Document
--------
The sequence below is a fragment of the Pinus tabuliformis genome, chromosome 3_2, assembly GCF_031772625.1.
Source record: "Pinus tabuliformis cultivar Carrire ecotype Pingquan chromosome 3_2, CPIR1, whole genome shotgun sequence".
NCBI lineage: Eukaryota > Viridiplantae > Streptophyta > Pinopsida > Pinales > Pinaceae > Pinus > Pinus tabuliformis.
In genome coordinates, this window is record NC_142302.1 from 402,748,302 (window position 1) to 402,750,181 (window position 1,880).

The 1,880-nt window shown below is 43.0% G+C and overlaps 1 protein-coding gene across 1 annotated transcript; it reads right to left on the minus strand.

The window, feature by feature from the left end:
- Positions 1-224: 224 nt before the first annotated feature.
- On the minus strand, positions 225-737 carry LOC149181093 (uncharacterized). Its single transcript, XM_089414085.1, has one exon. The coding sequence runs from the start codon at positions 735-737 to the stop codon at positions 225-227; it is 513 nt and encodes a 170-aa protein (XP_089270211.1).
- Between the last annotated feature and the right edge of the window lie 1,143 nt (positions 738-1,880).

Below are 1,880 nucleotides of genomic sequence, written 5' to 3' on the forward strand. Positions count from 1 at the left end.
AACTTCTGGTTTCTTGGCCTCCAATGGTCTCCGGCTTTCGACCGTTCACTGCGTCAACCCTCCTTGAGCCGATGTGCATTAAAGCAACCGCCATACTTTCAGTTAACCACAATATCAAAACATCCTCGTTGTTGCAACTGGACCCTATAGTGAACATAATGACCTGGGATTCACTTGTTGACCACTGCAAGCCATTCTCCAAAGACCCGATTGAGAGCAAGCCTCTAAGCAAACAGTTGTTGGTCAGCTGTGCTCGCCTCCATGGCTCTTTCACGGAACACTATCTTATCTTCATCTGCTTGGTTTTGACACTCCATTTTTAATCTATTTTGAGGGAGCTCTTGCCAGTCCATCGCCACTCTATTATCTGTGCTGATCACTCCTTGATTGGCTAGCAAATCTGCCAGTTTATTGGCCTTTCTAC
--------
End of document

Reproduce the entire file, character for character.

The sequence below is a fragment of the Pinus tabuliformis genome, chromosome 3_2, assembly GCF_031772625.1.
Source record: "Pinus tabuliformis cultivar Carrire ecotype Pingquan chromosome 3_2, CPIR1, whole genome shotgun sequence".
NCBI lineage: Eukaryota > Viridiplantae > Streptophyta > Pinopsida > Pinales > Pinaceae > Pinus > Pinus tabuliformis.
In genome coordinates, this window is record NC_142302.1 from 402,748,302 (window position 1) to 402,750,181 (window position 1,880).

The 1,880-nt window shown below is 43.0% G+C and overlaps 1 protein-coding gene across 1 annotated transcript; it reads right to left on the minus strand.

The window, feature by feature from the left end:
- Positions 1-224: 224 nt before the first annotated feature.
- On the minus strand, positions 225-737 carry LOC149181093 (uncharacterized). Its single transcript, XM_089414085.1, has one exon. The coding sequence runs from the start codon at positions 735-737 to the stop codon at positions 225-227; it is 513 nt and encodes a 170-aa protein (XP_089270211.1).
- Between the last annotated feature and the right edge of the window lie 1,143 nt (positions 738-1,880).

Below are 1,880 nucleotides of genomic sequence, written 5' to 3' on the forward strand. Positions count from 1 at the left end.
AACTTCTGGTTTCTTGGCCTCCAATGGTCTCCGGCTTTCGACCGTTCACTGCGTCAACCCTCCTTGAGCCGATGTGCATTAAAGCAACCGCCATACTTTCAGTTAACCACAATATCAAAACATCCTCGTTGTTGCAACTGGACCCTATAGTGAACATAATGACCTGGGATTCACTTGTTGACCACTGCAAGCCATTCTCCAAAGACCCGATTGAGAGCAAGCCTCTAAGCAAACAGTTGTTGGTCAGCTGTGCTCGCCTCCATGGCTCTTTCACGGAACACTATCTTATCTTCATCTGCTTGGTTTTGACACTCCATTTTTAATCTATTTTGAGGGAGCTCTTGCCAGTCCATCGCCACTCTATTATCTGTGCTGATCACTCCTTGATTGGCTAGCAAATCTGCCAGTTTATTGGCCTTTCTAC